- Associated Press - Saturday, September 10, 2011

WELLINGTON, New Zealand (AP) — A mother in Malaysia greeted her dead son. People in Manila left roses for the victim who helped give them homes. And mourners in Tokyo stood before a piece of steel from ground zero, remembering the 23 bank employees who never made it out alive.

A decade after 9/11, the day that changed so much for so many people, the world’s leaders and citizens paused to reflect Sunday. But there were also those — including a former Malaysian prime minister — who reiterated old claims that the U.S. government itself was behind the attacks.

From Sydney to Spain, formal ceremonies paid tribute to the nearly 3,000 who perished from more than 90 countries. And, in a reminder that threats remain, Swedish police said four people were arrested Sunday on suspicion of preparing a terror attack, as authorities in Washington and New York beefed up security in response to intelligence about possible plans for a car bomb attack.

For some people, the pain never stops. In Malaysia, Pathmawathy Navaratnam woke up Sunday in her suburban Kuala Lumpur home and did what she’s done every day for the past decade: wish her son Vijayashanker Paramsothy “good morning.”

The 23-year-old financial analyst was killed in the attacks on New York.

“He is my sunshine. He has lived life to the fullest, but I can’t accept that he is not here anymore,” said Ms. Navaratnam. “I am still living, but I am dead inside.”

In Manila, dozens of former shanty dwellers offered roses, balloons and prayers for another 9/11 victim, American citizen Marie Rose Abad. The neighborhood used to be a shantytown that reeked of garbage. But in 2004, Mrs. Abad’s Filipino-American husband, Rudy, built 50 brightly colored homes, fulfilling his late wife’s wish to help impoverished Filipinos.

The village has since been named after her.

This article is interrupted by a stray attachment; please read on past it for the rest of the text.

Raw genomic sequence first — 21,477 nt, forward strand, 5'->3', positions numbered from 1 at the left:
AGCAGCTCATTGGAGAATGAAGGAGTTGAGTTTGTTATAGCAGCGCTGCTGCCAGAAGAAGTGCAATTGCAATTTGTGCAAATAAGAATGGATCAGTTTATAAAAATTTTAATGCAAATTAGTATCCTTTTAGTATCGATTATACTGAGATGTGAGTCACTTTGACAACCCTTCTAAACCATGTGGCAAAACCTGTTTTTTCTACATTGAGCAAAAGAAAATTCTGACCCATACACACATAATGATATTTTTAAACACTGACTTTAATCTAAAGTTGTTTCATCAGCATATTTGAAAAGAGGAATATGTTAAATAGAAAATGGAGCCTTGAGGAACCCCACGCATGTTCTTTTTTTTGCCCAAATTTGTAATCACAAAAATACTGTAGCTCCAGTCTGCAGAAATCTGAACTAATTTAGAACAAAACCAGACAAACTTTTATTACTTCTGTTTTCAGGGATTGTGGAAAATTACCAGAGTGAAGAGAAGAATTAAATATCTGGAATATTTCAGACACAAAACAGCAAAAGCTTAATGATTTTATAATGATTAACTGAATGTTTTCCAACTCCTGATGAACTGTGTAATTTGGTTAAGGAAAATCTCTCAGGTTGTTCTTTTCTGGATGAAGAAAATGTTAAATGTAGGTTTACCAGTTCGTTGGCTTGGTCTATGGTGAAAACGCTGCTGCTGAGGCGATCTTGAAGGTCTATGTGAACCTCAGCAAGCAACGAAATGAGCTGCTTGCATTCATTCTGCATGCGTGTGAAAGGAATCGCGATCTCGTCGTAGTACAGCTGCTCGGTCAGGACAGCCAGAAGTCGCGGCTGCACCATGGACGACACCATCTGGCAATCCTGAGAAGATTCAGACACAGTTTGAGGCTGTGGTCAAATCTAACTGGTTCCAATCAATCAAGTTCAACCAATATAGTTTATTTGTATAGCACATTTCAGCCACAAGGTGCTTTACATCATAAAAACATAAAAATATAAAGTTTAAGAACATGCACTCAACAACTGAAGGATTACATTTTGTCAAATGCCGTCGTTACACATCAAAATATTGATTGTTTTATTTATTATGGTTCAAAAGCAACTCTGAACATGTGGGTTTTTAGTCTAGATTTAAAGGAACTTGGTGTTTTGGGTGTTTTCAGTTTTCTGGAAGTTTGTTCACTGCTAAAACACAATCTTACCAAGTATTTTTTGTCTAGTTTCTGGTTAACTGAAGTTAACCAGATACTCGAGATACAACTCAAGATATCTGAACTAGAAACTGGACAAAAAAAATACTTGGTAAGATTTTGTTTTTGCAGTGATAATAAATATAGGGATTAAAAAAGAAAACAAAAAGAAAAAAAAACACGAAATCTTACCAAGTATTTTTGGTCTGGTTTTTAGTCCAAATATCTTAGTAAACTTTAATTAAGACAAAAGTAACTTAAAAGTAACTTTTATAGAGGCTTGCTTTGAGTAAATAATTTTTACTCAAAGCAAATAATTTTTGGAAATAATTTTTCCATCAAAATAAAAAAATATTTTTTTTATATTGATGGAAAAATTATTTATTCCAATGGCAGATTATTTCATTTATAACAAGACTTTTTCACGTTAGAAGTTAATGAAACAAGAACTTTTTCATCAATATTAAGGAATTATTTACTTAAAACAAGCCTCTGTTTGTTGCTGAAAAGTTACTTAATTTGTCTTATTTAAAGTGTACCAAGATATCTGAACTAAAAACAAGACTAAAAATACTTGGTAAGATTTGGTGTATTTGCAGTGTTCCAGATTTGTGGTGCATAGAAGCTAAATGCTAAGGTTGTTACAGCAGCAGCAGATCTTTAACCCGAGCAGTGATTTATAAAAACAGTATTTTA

“It’s like a new life sprang from the death of Marie Rose and so many others,” said villager Nancy Waminal.

Players from the American Eagles rugby team were among the first to mark the anniversary at a memorial service in the town of New Plymouth in New Zealand. The players, who are participating in the Rugby World Cup tournament, listened to a speech by U.S. Ambassador David Huebner, whose brother Rick survived the attacks on the World Trade Center.

“We watched live on television the brutal murder of 3,000 individuals,” Mr. Huebner said. “We reacted with near unanimous horror and sadness.”

The Sept. 11 attacks spawned many conspiracy theories around the world, especially among Islamists, who allege American or Israeli involvement.

Former Malaysian Prime Minister Mahathir Mohamad, a vitriolic critic of the West, wrote on his blog that Arab Muslims are incapable of “planning and strategizing” such attacks. He added that “it is not unthinkable” for former President George W. Bush to have lied about who was responsible for 9/11.

He wrote that the World Trade Center twin towers “came down nicely upon themselves” and looked more like “planned demolition of buildings” than a collapse, he wrote.

In Pakistan, supporters of an Islamist political party staged anti-U.S. protests to mark the anniversary, holding up banners that repeated conspiracy theories. The protests by about 100 people were held in the capital, Islamabad, and Multan city.

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